Speaking of repairs, when we were in the heavy stuff the other night I damaged my boom vang, a bracket under the boom that keeps it from riding up when the winds are too high.  It probably broke in one of those violent jibes I spoke of.  The cable that is inside of the boom snapped, at least, that’s what I think happened.  I called a rigger and hope to see him today so he can take a look at things, including the back stay that was causing trouble.   Boy, am I ever glad that I put that temporary fix in place.  I have to wonder if the rig would have gone over with the winds we experienced on the run down here.  That’s a scary thought.  Alas, the “repair” worked just fine.

I’d also like to arrange to have my Espar diesel heater repaired so I need to contact the dealer in West Palm Beach, right near the airport where I will fly out on Saturday.   However, I doubt that we will need it in Florida as it’s plenty warm here now.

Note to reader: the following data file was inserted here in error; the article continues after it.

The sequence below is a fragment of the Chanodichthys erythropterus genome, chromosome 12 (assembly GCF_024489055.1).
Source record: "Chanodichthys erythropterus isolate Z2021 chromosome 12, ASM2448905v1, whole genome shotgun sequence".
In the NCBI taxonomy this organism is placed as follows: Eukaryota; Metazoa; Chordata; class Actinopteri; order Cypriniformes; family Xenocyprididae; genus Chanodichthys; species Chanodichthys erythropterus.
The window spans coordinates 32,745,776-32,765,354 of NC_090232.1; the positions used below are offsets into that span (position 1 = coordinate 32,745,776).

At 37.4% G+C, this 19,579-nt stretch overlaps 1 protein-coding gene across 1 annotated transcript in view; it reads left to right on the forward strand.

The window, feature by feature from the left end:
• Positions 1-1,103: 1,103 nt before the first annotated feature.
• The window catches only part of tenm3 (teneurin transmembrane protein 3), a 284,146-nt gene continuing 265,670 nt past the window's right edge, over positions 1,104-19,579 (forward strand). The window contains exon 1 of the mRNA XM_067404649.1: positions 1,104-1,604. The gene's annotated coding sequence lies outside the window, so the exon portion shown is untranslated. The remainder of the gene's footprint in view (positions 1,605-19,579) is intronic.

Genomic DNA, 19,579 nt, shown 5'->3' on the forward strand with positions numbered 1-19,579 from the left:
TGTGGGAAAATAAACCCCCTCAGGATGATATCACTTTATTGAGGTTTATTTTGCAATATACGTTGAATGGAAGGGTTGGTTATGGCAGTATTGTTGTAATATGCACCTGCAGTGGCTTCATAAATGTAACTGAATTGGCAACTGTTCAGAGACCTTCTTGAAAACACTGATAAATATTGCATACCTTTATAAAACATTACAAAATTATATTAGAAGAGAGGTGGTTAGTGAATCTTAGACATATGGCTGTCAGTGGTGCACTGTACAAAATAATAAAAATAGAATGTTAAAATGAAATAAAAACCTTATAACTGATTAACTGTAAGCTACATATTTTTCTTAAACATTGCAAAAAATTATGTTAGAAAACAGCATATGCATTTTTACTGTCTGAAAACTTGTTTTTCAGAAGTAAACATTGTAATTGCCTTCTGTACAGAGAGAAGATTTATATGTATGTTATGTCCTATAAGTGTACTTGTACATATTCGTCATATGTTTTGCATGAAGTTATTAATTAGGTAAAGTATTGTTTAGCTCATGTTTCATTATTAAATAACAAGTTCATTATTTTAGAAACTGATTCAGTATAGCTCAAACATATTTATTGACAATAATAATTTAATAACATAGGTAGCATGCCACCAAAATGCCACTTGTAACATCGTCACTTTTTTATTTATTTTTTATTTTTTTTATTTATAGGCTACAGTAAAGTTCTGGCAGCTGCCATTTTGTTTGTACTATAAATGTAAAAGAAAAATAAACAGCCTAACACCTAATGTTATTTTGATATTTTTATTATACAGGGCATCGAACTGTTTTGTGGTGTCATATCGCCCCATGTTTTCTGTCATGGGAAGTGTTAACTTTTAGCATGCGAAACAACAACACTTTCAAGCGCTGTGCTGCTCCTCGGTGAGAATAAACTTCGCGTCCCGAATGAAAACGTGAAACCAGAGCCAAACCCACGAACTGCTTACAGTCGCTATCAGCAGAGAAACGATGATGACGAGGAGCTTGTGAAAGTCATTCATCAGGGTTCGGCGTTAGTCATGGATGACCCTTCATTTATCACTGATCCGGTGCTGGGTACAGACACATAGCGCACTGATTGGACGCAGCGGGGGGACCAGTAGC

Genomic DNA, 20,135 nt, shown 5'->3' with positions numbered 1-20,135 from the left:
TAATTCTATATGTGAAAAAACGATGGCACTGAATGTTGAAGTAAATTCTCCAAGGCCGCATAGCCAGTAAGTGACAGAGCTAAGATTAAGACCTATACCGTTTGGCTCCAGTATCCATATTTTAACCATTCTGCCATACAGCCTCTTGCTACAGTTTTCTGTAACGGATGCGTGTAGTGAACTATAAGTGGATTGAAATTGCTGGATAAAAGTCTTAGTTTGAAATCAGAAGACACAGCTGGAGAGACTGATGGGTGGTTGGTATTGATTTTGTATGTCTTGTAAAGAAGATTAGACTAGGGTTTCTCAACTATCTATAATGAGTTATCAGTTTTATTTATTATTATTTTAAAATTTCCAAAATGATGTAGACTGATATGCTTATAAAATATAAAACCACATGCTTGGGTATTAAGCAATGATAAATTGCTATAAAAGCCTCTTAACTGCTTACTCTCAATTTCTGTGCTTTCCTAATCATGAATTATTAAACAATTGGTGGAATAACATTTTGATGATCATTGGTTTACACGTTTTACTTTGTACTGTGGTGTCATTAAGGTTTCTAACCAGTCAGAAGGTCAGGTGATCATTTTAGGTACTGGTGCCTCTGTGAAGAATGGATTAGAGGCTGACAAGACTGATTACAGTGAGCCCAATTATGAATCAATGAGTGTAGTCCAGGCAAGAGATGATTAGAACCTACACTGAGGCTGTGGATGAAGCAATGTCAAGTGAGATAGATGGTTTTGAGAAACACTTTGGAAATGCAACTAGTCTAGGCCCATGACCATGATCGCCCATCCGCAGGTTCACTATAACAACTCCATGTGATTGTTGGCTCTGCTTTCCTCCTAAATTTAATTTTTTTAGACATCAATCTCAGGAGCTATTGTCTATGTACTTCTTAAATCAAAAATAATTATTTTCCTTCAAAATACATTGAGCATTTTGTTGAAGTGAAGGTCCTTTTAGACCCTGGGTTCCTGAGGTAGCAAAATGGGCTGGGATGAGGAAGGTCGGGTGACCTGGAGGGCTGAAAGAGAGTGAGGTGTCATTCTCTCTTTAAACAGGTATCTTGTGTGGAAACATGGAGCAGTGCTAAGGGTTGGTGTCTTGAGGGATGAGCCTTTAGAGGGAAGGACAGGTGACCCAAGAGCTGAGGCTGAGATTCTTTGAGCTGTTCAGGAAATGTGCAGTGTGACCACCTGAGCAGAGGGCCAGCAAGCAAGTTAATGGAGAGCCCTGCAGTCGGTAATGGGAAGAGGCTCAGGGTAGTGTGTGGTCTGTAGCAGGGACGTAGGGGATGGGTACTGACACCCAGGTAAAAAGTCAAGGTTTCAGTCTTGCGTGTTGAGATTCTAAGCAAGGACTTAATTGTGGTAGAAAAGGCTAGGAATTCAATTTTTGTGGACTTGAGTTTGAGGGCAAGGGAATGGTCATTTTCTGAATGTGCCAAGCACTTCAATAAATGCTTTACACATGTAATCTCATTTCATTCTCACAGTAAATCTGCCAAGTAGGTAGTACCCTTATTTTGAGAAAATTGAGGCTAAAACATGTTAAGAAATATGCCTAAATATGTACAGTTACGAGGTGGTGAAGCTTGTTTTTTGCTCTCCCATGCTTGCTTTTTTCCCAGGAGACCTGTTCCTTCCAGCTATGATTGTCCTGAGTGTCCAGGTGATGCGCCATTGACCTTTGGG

Well, enough about what’s next.  Perhaps a bit more about the run down from Beaufort NC.  First, the run was a total of about 542 nautical miles and it took us three days and three hours, an average of about 7.2 knots.  That could have been higher except that we slowed down quite a bit for about 12 hours.   It was just so rough  and we needed to have a period of relative calm to rest and didn’t want to push the boat that hard.   This is also the longest run that I have made without having to us the engine due to not enough wind, although I ran the engine a few hours a day in neutral to keep the batteries charged.  The solar, as large as they are, just aren’t enough this time of year, with the short days, to keep things charged up.  Besides, with the boat running 24 hours a day, the autopilot used a lot of power.